What is Kawaii?
“Kawaii’ is a Japanese word and concept that broadly translates to “cuteness” in English. It emerged in Japan in the 1970s expressing itself in many popular culture trends such as art, TV animation, lifestyle, music and fashion. It is an entire aesthetic that captures a spirit of childlike, playful innocence and adorability. Hello Kitty and Pokemon such as Pikachu are examples that epitomise Kawaii with their ability to elicit the kind of warm, happy, caring response that humans typically feel for cute baby animals. Whilst there is much cultural debate about what Kawaii actually is and its deeper cultural significance, Kawaii art is usually easily identified as simple black line-drawn characters with minimal facial features, in pastel colours and with rounded edges and a youthful appearance.
I have always been a fan of super-simple ideas for craft and art that can be enjoyed by children and adults alike – so Kawaii had a natural appeal for us. Crafting and making, art and drawing has always been a kind of ‘happy place’ for us, so adding cute baby animals and Kawaii art into the mix offered an added level of fun, comfort and joy. I also love art and craft projects that are accessible, and more about the feeling they create than the finished product – whether that be because they provide an opportunity to connect, because the process was fulfilling and uplifting, or because of the sense of having accomplished something fun and lovely with relative ease. Hopefully this introduction to Kawaii drawing and sticker-making tutorial ticks a few of those boxes!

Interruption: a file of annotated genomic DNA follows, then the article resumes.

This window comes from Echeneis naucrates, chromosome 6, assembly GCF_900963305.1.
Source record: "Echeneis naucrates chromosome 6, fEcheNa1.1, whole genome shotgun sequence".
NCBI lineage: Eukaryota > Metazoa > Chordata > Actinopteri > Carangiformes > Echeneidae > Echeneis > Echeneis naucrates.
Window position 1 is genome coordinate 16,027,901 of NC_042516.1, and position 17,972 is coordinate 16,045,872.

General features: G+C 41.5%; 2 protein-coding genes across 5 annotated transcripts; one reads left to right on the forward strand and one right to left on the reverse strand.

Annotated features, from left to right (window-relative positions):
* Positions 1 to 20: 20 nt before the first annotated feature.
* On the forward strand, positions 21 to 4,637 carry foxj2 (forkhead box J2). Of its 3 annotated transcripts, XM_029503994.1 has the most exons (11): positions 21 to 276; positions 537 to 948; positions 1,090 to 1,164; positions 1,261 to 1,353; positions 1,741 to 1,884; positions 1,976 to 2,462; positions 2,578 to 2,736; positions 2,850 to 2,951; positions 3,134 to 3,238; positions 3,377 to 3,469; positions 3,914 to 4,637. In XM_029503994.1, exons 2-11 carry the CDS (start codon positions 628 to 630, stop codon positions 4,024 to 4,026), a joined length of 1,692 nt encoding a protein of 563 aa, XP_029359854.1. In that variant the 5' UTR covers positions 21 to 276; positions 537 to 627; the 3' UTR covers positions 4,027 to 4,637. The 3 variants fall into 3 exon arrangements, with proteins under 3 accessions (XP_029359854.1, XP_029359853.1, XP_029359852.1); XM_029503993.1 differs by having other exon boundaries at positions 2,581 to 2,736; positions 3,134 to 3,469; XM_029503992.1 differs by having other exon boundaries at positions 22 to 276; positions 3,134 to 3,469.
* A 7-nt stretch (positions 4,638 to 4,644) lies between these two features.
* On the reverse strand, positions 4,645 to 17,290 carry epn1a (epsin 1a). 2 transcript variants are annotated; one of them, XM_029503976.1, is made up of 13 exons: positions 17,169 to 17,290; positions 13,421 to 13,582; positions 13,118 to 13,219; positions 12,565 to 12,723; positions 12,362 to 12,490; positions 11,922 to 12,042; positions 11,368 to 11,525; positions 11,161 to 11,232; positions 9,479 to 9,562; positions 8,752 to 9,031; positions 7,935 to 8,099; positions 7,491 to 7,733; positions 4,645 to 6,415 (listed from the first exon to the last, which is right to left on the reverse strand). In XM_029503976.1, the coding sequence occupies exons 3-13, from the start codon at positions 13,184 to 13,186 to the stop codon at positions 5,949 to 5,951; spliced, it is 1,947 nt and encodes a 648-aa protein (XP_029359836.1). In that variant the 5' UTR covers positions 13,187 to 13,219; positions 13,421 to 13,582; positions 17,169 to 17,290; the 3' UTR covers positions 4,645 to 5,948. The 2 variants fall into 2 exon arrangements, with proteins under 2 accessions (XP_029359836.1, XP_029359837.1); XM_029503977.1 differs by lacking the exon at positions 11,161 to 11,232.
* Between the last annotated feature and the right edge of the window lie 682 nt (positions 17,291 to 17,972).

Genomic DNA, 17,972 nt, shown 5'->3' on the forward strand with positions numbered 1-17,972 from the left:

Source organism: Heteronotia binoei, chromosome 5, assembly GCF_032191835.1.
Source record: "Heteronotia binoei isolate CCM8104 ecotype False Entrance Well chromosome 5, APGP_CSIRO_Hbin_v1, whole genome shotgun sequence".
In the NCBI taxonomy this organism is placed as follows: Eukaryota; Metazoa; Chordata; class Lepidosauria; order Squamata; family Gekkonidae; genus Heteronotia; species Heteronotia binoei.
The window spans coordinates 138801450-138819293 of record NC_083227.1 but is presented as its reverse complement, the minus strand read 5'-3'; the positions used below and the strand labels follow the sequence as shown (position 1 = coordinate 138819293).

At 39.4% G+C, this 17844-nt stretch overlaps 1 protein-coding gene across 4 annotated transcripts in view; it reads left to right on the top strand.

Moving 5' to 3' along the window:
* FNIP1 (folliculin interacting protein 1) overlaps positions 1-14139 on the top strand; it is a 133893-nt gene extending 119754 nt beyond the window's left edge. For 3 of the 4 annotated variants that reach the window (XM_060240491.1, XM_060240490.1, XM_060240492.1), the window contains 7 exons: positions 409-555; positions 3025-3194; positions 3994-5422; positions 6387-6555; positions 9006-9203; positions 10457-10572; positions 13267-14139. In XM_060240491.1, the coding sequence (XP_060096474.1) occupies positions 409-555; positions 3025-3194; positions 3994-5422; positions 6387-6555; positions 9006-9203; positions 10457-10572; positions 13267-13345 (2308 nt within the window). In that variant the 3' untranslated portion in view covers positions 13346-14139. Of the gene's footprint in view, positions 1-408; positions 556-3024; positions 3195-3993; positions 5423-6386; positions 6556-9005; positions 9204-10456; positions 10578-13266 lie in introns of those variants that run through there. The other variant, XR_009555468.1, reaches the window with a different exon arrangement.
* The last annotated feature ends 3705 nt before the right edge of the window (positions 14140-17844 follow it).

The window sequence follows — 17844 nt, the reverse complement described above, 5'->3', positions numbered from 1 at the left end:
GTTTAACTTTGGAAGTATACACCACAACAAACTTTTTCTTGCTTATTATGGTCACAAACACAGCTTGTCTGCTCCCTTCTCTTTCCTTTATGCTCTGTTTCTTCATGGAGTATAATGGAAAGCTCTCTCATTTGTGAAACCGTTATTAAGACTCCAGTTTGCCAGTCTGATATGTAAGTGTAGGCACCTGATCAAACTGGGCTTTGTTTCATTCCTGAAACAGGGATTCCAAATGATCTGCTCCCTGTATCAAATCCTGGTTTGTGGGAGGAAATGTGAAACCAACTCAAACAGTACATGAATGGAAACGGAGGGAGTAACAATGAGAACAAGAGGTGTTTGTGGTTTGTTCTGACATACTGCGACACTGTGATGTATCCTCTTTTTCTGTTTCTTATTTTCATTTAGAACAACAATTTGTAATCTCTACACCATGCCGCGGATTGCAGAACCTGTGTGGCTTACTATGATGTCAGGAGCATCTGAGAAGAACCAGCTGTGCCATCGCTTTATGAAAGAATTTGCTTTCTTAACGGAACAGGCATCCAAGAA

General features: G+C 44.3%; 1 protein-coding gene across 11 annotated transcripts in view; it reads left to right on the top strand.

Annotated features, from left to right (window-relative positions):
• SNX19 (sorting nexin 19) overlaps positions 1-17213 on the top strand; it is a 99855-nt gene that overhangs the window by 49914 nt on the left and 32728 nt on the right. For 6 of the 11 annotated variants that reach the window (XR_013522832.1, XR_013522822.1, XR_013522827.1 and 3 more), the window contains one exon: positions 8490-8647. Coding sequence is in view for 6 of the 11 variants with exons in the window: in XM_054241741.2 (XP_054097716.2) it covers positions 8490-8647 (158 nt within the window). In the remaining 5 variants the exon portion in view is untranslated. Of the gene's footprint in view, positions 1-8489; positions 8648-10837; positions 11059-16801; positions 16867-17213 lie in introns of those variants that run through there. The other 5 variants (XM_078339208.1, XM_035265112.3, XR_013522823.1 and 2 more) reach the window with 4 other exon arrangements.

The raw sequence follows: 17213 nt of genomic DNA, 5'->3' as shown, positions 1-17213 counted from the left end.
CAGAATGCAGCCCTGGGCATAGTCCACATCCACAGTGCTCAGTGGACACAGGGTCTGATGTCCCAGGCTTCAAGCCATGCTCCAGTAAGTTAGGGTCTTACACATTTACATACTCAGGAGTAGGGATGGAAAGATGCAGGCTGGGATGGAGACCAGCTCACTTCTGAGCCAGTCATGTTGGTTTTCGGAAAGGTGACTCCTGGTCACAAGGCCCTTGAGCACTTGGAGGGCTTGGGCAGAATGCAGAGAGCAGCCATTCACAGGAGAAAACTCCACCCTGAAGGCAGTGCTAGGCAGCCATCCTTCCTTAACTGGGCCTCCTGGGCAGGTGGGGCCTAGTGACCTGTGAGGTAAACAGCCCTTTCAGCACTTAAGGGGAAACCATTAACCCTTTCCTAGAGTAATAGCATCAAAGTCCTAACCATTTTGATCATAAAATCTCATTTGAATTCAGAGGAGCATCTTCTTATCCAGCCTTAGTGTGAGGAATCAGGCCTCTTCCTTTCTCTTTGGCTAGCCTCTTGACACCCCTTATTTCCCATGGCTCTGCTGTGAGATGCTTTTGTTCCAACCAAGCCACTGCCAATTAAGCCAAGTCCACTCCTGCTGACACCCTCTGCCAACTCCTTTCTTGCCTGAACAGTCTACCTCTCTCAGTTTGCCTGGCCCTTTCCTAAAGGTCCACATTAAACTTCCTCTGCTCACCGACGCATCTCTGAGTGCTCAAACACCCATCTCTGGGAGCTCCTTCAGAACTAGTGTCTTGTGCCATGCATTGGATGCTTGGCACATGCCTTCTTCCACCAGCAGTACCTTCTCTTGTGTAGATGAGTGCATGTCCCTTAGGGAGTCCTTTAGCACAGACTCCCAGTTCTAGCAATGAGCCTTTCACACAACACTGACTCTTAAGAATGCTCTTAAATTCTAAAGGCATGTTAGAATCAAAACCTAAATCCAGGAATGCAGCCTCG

How we discovered Kawaii
I used to draw cute little gnomes with Kawaii-style faces for story illustrations and this is probably where our interest in cute characters started. Once my daughter expressed an interest, we began to explore a little more. We found the book Kawaii Doodle Class by Zainab Khan/Pip Candle and not only did my daughter spend many hours practising from it (and it is still a firm favourite even now), we often used it as a family as well when, as an after-dinner family activity, the children would often ask to sit and draw together. We all have quite a lot of experience in our house of drawing, and it is something we all enjoy, yet even for us in the middle of a long and busy working week staring at a blank page and thinking up what to draw could just feel like having to dig a little too deep! It was at times like this that such a book came to our rescue!
Positive impact on our confidence